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Association Between World Trade Center Exposure and Excess Cancer Risk

Association Between World Trade Center Exposure and Excess Cancer Risk ORIGINAL CONTRIBUTION Scan for Author Video Interview Association Between World Trade Center Exposure and Excess Cancer Risk Jiehui Li, MBBS, MSc Context The terrorist attacks of September 11, 2001, resulted in the release of known and suspected carcinogens into the environment. There is public concern that expo- James E. Cone, MD, MPH sures may have resulted in increased cancers. Amy R. Kahn, MS Objective To evaluate cancer incidence among persons enrolled in the World Trade Robert M. Brackbill, PhD, MPH Center Health Registry. Mark R. Farfel, ScD Design, Setting, and Participants Observational study of 55 778 New York State Carolyn M. Greene, MD residents enrolled in the World Trade Center Health Registry in 2003-2004, including rescue/recovery workers (n=21 850) and those not involved in rescue/recovery James L. Hadler, MD, MPH (n=33 928), who were followed up from enrollment through December 31, 2008. Leslie T. Stayner, PhD Within-cohort comparisons using Cox proportional hazards models assessed the re- lationship between intensity of World Trade Center exposure and selected cancers. Steven D. Stellman, PhD, MPH Main Outcome Measures Cases were identified through linkage with 11 state can- HE TERRORIST ATTACKS ON THE cer registries. Standardized incidence ratios (SIRs) adjusted for age, race/ethnicity, http://www.deepdyve.com/assets/images/DeepDyve-Logo-lg.png JAMA American Medical Association

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Publisher
American Medical Association
Copyright
Copyright 2012 American Medical Association. All Rights Reserved. Applicable FARS/DFARS Restrictions Apply to Government Use.
ISSN
0098-7484
eISSN
1538-3598
DOI
10.1001/jama.2012.110980
pmid
23288447
Publisher site
See Article on Publisher Site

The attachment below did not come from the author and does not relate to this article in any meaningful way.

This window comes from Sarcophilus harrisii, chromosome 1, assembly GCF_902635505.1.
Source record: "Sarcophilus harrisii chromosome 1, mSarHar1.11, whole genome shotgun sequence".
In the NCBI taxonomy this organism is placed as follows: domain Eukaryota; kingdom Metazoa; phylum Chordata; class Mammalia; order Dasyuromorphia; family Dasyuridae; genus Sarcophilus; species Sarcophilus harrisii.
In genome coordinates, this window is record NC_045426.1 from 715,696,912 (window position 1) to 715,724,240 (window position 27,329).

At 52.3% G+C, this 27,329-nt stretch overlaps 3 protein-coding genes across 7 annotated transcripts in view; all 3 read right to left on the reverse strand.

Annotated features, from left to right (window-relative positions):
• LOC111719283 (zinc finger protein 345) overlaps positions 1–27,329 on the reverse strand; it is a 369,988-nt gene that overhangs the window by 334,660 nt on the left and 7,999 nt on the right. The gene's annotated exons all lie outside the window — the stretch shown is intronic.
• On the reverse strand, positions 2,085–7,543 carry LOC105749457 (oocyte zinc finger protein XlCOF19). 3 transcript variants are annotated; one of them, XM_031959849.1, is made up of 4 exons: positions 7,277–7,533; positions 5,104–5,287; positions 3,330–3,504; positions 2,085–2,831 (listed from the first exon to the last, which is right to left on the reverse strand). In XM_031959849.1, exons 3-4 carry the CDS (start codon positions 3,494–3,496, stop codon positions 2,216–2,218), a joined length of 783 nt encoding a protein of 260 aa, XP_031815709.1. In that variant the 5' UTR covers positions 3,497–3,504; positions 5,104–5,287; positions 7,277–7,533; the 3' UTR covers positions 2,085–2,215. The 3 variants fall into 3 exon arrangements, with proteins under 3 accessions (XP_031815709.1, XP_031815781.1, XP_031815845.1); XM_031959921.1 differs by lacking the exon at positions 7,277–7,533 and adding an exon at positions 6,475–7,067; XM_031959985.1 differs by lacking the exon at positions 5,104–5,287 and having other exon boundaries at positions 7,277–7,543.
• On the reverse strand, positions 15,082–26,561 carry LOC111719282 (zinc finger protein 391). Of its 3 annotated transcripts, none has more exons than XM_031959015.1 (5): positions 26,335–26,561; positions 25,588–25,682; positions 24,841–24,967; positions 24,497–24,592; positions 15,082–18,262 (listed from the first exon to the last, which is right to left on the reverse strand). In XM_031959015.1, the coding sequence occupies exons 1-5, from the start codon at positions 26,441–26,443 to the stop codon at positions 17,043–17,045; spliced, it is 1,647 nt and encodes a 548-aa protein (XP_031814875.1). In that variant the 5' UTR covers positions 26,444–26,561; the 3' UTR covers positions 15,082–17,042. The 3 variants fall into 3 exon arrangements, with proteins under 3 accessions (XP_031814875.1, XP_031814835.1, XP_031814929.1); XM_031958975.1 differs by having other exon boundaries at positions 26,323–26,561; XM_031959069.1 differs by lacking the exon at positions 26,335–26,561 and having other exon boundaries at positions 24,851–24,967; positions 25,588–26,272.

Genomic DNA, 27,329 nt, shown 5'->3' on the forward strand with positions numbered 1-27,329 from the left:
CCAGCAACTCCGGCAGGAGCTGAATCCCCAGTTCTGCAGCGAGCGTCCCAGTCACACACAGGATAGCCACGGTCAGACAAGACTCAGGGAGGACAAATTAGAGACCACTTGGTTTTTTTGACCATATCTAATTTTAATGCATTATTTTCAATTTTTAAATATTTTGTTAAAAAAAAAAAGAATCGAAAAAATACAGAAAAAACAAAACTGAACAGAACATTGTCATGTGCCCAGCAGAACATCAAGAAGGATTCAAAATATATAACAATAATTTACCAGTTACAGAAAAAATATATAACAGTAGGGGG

Abstract

ORIGINAL CONTRIBUTION Scan for Author Video Interview Association Between World Trade Center Exposure and Excess Cancer Risk Jiehui Li, MBBS, MSc Context The terrorist attacks of September 11, 2001, resulted in the release of known and suspected carcinogens into the environment. There is public concern that expo- James E. Cone, MD, MPH sures may have resulted in increased cancers. Amy R. Kahn, MS Objective To evaluate cancer incidence among persons enrolled in the World Trade Robert M. Brackbill, PhD, MPH Center Health Registry. Mark R. Farfel, ScD Design, Setting, and Participants Observational study of 55 778 New York State Carolyn M. Greene, MD residents enrolled in the World Trade Center Health Registry in 2003-2004, including rescue/recovery workers (n=21 850) and those not involved in rescue/recovery James L. Hadler, MD, MPH (n=33 928), who were followed up from enrollment through December 31, 2008. Leslie T. Stayner, PhD Within-cohort comparisons using Cox proportional hazards models assessed the re- lationship between intensity of World Trade Center exposure and selected cancers. Steven D. Stellman, PhD, MPH Main Outcome Measures Cases were identified through linkage with 11 state can- HE TERRORIST ATTACKS ON THE cer registries. Standardized incidence ratios (SIRs) adjusted for age, race/ethnicity,

Journal

JAMAAmerican Medical Association

Published: Dec 19, 2012

References